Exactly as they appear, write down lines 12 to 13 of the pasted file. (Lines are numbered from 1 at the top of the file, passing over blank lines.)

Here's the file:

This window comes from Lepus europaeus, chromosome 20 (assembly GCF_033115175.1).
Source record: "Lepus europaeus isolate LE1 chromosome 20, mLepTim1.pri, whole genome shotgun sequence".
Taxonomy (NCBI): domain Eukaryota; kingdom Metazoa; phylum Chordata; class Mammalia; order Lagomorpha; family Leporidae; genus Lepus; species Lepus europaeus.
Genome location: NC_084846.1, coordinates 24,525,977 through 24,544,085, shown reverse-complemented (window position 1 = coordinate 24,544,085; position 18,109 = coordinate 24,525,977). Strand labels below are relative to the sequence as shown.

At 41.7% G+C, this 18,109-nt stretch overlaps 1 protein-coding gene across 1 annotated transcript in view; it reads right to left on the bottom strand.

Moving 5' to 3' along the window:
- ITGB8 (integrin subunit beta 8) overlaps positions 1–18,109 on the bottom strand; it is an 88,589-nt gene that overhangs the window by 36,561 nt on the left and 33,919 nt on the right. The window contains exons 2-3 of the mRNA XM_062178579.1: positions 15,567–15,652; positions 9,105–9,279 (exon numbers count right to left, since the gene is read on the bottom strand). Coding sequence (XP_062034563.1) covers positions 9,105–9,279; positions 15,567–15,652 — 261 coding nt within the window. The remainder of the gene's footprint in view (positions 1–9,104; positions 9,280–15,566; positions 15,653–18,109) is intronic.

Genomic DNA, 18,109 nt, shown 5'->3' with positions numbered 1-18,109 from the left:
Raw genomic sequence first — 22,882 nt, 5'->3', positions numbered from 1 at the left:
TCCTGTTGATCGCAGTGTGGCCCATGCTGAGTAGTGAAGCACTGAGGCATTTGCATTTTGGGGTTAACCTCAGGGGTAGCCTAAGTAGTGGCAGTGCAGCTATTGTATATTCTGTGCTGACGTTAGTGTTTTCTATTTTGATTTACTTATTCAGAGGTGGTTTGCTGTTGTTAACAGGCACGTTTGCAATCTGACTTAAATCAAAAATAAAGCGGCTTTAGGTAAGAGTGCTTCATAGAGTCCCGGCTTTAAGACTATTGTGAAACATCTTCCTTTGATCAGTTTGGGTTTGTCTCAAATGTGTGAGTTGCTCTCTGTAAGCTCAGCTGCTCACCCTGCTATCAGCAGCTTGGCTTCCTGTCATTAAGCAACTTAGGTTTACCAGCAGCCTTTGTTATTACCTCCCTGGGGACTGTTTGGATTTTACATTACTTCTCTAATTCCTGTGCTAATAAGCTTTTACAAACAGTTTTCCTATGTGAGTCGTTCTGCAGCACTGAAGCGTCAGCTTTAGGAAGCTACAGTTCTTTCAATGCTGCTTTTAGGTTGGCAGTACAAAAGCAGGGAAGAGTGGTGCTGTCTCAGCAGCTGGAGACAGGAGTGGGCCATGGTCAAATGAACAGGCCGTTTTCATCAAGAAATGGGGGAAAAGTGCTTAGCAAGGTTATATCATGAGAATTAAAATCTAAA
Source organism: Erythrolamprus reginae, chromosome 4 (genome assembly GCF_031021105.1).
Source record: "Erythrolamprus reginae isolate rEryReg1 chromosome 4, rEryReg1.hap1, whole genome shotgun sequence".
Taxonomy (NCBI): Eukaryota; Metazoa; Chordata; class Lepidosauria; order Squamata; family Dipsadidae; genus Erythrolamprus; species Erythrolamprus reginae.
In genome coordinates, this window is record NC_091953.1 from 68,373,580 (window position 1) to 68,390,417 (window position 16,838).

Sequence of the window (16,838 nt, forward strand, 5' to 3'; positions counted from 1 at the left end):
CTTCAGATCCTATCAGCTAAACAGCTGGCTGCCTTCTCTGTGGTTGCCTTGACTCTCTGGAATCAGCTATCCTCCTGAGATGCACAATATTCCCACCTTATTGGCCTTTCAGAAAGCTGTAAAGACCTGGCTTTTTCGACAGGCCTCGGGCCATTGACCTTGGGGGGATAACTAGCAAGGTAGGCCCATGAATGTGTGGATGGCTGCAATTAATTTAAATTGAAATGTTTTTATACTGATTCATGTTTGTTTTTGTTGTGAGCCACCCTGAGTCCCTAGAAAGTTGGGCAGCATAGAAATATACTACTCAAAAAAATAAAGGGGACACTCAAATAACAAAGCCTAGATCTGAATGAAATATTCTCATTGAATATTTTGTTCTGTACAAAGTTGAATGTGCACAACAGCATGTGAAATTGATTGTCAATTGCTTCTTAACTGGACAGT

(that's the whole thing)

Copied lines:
Source record: "Erythrolamprus reginae isolate rEryReg1 chromosome 4, rEryReg1.hap1, whole genome shotgun sequence".
Taxonomy (NCBI): Eukaryota; Metazoa; Chordata; class Lepidosauria; order Squamata; family Dipsadidae; genus Erythrolamprus; species Erythrolamprus reginae.